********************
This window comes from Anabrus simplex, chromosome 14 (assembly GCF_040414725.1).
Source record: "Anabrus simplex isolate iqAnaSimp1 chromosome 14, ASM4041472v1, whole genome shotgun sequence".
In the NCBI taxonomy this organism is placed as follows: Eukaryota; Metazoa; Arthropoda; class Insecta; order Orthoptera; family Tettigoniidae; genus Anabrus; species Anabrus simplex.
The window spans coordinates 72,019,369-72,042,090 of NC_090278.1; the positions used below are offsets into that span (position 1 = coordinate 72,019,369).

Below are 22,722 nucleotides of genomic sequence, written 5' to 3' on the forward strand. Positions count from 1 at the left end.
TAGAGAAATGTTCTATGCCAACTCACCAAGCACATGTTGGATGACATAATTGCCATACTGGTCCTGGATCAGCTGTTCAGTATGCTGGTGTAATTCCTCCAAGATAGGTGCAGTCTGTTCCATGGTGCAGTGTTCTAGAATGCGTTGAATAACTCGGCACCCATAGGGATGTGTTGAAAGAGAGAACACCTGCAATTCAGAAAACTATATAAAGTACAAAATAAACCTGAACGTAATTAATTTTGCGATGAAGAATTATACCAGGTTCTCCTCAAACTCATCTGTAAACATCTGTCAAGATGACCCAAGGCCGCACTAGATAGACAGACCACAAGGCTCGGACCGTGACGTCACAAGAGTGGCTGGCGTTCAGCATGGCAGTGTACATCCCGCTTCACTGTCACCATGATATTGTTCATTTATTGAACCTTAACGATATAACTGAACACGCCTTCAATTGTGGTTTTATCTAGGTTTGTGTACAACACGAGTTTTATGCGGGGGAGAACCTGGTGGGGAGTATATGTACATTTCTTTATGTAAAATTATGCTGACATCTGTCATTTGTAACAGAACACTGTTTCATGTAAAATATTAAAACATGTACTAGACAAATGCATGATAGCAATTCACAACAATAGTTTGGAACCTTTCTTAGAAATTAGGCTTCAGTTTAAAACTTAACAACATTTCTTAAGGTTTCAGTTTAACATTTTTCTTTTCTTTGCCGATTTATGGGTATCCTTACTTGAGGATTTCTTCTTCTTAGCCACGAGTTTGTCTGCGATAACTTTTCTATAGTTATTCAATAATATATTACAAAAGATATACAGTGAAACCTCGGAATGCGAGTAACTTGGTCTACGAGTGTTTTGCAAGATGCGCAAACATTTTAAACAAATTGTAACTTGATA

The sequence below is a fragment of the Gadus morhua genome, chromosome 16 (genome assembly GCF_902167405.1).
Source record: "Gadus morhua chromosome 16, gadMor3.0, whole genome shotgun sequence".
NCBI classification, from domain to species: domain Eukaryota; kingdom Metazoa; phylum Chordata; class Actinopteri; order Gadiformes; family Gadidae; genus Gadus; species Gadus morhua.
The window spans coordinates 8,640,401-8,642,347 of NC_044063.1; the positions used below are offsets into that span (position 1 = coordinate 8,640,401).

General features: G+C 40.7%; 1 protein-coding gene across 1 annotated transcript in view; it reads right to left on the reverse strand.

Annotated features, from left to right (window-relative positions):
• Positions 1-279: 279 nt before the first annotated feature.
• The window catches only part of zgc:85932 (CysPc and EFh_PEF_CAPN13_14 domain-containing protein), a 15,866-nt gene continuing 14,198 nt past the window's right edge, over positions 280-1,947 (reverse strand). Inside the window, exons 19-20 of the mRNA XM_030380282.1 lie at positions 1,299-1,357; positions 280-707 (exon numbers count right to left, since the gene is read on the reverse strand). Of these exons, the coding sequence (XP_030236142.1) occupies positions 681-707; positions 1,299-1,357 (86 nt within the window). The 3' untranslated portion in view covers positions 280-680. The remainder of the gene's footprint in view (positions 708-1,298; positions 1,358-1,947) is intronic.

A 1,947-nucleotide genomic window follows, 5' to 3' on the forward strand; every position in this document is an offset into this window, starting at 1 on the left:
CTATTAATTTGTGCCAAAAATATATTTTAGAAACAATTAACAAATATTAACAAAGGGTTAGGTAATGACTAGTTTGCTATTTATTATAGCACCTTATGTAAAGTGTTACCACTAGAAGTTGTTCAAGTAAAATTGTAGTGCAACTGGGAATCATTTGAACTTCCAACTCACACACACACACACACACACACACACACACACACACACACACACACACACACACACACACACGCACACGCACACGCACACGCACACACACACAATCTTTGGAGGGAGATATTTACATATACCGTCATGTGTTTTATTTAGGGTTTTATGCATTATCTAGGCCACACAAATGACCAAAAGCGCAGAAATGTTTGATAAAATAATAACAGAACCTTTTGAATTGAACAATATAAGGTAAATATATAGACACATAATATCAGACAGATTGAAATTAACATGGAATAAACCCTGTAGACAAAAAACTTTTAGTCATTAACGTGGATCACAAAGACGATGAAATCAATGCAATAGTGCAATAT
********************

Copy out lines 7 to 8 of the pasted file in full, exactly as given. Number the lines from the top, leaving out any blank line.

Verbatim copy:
The sequence below is a fragment of the Gadus morhua genome, chromosome 16 (genome assembly GCF_902167405.1).
Source record: "Gadus morhua chromosome 16, gadMor3.0, whole genome shotgun sequence".